Sylvia Plath: Reading a Confessional Poet, Feminist Writer, and Influential Figure

Plath cover

by Taylor Follett

Saturday, October 27th marks the anniversary of Sylvia Plath‘s birth. Plath’s reputation as of the most fascinating and tragic women writers of the 20th century is well-known, as is the work which won her literary respect and a posthumous Pulitzer prize in 1982. Plath was a major figure of the confessional poetry movement and often hailed as an important feminist writer. The anniversary of Plath’s birth provides the perfect reason to crack open a copy of The Bell Jar, or perhaps remark on the wonder of “Lady Lazarus.”

You can find Plath’s prose and poetry in Main Stacks:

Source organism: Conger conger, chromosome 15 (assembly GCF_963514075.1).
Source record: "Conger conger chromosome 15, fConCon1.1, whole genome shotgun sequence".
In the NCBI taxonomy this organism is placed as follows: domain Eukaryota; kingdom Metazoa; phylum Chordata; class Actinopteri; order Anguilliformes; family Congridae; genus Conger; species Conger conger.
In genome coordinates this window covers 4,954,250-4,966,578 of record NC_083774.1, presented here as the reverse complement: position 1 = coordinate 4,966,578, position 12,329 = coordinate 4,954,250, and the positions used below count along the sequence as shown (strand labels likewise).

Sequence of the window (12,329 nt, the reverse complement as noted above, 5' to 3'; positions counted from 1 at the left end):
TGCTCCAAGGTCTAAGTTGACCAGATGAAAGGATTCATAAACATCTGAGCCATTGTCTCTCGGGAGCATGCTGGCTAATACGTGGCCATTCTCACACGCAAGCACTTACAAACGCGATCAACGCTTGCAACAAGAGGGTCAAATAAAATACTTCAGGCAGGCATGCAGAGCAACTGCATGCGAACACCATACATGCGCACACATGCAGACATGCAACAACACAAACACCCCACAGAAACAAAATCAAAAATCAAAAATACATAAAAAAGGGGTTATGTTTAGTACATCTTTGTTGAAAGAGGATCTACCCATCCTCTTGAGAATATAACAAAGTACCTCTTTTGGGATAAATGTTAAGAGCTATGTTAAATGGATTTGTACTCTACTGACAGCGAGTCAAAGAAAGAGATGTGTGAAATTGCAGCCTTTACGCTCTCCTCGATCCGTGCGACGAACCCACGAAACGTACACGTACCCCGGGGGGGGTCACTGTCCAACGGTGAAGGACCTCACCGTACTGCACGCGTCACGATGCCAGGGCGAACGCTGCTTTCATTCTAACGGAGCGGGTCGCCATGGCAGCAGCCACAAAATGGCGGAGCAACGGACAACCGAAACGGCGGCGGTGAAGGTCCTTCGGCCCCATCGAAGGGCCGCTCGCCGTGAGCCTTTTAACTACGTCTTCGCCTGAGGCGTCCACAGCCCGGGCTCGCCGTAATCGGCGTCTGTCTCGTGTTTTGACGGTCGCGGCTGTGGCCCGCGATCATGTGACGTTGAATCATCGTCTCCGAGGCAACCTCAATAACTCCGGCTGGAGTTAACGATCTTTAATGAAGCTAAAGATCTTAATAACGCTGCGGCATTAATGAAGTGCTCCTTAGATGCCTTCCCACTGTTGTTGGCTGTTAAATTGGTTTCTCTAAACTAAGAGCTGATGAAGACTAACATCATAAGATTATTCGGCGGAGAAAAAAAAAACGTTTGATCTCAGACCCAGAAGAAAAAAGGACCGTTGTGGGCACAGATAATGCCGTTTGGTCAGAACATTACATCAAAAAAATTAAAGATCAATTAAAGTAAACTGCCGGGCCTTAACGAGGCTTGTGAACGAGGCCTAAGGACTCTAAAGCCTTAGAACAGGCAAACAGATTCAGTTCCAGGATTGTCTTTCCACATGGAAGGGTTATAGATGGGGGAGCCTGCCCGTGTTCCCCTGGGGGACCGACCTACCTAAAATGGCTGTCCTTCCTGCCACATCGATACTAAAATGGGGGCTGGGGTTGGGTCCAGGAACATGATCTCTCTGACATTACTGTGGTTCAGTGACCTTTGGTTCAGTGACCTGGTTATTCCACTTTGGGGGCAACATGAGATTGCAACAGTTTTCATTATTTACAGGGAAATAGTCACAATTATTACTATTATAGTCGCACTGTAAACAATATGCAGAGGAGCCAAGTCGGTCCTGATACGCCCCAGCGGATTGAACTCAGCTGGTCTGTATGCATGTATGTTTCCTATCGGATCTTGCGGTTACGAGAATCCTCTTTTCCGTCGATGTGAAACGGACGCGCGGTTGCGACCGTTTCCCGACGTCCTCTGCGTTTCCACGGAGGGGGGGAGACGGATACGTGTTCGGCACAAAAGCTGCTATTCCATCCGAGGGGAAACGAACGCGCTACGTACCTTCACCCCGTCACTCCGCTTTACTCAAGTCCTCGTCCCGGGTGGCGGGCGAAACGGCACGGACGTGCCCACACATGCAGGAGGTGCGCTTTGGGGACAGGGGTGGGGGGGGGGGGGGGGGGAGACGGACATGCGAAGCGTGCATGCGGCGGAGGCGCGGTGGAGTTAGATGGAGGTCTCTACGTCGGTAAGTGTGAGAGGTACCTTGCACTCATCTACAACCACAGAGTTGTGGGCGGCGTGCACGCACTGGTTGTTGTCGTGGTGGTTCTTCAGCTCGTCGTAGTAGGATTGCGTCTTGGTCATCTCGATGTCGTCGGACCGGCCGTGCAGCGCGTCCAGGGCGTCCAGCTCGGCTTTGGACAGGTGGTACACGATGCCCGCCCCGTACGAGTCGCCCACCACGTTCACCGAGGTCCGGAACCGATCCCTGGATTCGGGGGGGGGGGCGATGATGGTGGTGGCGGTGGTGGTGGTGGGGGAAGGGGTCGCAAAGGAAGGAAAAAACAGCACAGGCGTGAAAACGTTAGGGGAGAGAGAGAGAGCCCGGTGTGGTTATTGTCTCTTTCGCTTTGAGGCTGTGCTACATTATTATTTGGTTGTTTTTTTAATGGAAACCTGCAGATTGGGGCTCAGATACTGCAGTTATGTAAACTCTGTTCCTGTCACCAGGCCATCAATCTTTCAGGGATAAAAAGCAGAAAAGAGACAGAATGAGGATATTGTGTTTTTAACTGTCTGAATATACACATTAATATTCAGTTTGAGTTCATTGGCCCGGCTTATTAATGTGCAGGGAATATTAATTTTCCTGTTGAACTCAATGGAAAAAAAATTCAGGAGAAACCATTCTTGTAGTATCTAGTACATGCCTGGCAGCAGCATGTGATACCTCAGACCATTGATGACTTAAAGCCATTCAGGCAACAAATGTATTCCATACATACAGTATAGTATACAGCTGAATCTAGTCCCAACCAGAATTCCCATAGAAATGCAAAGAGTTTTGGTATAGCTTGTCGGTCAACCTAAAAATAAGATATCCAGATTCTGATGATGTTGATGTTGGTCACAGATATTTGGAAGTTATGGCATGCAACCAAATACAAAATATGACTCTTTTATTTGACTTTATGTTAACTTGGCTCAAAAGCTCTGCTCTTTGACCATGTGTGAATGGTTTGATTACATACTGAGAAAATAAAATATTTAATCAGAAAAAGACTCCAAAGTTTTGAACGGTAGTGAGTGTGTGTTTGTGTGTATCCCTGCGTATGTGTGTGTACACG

Learn more about Plath’s life and work via her biography and critical discussions of her texts:

Researching Plath? You can find more critical commentaries on Plath here on OskiCat.

Significantly, Plath was highly involved in the literary world of her time, and she was both influenced by and influential to the writers around her. She had a troubled marriage with Ted Hughes, former Poet Laureate of England, and was close friends with another confessional poet, Anne Sexton. Sexton’s work has similar themes to Plath’s work, while Hughes’ Birthday Letters consists of poems dedicated to, about, and in memory of his ex-wife. Hughes and Plath’s daughter, Frieda Hughes, is also a poet and children’s book writer. You can find their work here: